From Publishers Weekly
In Spencer's (Endless Love
) witty and perceptive latest, struggling New York writer Avery Jankowsky has a midlife crisis at 37. Weary of his hand-to-mouth existence and obsessed with never being able to afford to buy an apartment, Avery's anxiety intensifies when he discovers that his younger girlfriend, Deirdre, has been unfaithful. His Uncle Ezra offers to help him get back on track by sending him on a high-end sex tour that includes stops in Reykjavik and Oslo, and Avery gets his big idea: write a book about the experience. One fat advance later, his life would seem golden, but Avery has not reckoned with the complex personalities of the men he is traveling with nor with the long-buried conflicts within himself that come bubbling to the surface as the tour goes on. Although some of the plot isn't entirely convincing, the details from moment to moment are rich, captivating and often hilarious, and the description of Reykjavik's atmosphere dead-on. There's not enough plot for a great novel, but Avery is intensely self-aware and intoxicatingly articulate even when his feelings (and actions) are less than savory. (Mar.)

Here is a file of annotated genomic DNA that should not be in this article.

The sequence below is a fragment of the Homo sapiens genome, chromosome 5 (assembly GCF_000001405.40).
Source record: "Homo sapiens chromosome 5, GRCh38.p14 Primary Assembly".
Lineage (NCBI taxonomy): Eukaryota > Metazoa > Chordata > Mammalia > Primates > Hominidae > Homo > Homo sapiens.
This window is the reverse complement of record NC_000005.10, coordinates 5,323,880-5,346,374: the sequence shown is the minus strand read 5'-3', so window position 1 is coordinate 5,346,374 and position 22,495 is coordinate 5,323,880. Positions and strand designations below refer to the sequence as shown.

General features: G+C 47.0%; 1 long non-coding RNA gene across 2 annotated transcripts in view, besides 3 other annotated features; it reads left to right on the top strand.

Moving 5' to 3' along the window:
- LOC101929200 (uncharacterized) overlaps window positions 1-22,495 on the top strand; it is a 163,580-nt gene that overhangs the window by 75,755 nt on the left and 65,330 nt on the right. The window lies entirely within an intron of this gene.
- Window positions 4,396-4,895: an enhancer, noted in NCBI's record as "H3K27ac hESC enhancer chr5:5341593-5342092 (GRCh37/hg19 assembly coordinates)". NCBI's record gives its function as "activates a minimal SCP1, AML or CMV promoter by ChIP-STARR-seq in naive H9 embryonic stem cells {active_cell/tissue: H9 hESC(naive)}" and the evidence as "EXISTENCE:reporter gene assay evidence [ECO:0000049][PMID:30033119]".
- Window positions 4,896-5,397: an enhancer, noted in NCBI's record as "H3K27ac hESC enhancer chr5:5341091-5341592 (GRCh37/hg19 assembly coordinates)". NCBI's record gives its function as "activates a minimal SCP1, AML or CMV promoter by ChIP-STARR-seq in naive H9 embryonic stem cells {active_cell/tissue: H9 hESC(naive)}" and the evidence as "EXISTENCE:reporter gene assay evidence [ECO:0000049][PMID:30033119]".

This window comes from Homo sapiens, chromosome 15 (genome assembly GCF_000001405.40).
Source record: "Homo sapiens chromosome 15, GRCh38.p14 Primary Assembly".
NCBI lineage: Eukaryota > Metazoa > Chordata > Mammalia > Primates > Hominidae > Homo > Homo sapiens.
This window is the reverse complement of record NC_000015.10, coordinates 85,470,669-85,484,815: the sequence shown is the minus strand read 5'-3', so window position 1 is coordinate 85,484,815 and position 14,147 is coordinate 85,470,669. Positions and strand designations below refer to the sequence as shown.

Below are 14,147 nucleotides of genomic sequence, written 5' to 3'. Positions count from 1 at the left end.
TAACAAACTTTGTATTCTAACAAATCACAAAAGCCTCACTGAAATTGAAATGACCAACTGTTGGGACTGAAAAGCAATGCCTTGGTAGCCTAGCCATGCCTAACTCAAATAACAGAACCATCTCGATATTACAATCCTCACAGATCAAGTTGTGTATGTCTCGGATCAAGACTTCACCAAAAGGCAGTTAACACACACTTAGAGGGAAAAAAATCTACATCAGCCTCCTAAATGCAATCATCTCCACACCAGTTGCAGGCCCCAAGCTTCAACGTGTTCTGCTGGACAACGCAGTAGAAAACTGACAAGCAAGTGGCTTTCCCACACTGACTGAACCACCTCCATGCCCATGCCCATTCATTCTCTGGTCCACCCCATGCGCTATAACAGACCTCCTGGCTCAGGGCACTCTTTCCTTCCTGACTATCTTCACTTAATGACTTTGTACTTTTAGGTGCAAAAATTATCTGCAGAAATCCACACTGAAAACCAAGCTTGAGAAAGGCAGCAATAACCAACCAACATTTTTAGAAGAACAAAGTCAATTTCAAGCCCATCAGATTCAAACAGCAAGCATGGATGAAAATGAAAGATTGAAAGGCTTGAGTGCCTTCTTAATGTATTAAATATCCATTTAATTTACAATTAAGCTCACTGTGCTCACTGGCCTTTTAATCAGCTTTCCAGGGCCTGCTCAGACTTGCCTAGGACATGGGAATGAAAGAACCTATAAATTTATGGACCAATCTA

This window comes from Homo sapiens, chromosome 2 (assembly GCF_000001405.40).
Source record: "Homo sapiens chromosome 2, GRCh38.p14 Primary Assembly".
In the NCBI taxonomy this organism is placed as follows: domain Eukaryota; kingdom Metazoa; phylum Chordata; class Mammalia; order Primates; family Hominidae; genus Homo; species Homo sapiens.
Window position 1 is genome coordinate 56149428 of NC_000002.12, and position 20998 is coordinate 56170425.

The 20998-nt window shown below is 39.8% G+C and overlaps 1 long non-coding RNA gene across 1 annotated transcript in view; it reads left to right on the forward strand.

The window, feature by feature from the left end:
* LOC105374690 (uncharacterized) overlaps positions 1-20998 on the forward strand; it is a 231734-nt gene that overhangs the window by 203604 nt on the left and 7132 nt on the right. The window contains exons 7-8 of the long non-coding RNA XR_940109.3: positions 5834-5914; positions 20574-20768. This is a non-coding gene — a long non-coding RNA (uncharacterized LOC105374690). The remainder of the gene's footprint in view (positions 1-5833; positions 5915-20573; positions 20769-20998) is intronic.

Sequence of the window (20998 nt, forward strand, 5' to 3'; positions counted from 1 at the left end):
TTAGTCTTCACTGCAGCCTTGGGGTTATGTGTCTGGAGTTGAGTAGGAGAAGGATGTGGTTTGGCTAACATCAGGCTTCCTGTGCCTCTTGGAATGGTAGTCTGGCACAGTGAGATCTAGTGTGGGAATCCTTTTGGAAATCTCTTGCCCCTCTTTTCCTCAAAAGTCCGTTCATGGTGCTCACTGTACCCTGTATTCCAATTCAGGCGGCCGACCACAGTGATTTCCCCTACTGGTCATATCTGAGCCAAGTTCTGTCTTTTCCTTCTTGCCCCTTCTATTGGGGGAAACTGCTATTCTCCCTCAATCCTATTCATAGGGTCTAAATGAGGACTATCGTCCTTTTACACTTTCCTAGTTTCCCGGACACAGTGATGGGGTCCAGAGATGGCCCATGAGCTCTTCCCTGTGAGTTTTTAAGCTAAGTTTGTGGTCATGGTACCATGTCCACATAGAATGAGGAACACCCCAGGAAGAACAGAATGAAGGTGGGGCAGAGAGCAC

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Spencer writes of passion with precision and candor in fast-moving novels driven by tumultuous and perverse emotions. After A Ship Made of Paper (2003), Spencer turns satiric in this buoyantly funny yet caustic moral comedy starring a floundering New York writer. His mother’s serial matrimony hasn’t made it easy for Avery Jankowsky to commit to relationships, and now he may have lost his one true love. Avery sinks into the poisonous sea of cyberporn, then accepts his uncle’s gift of a luxury sex tour with stops in Reykjavik, Oslo, and Riga. Avery’s plan is to write a best-selling exposé, but how to make sense of the ensuing insanity? Spencer is masterful in his fresh metaphors and arresting insights into the endless conflict between body and soul. His frank view of a trashed and corrupt world in which men and women struggle to do right is immensely moving, and his subtle alignment of our abuse of women with the pillaging of the earth deepens the resonance of this very human tale of the many faces of love. --Donna Seaman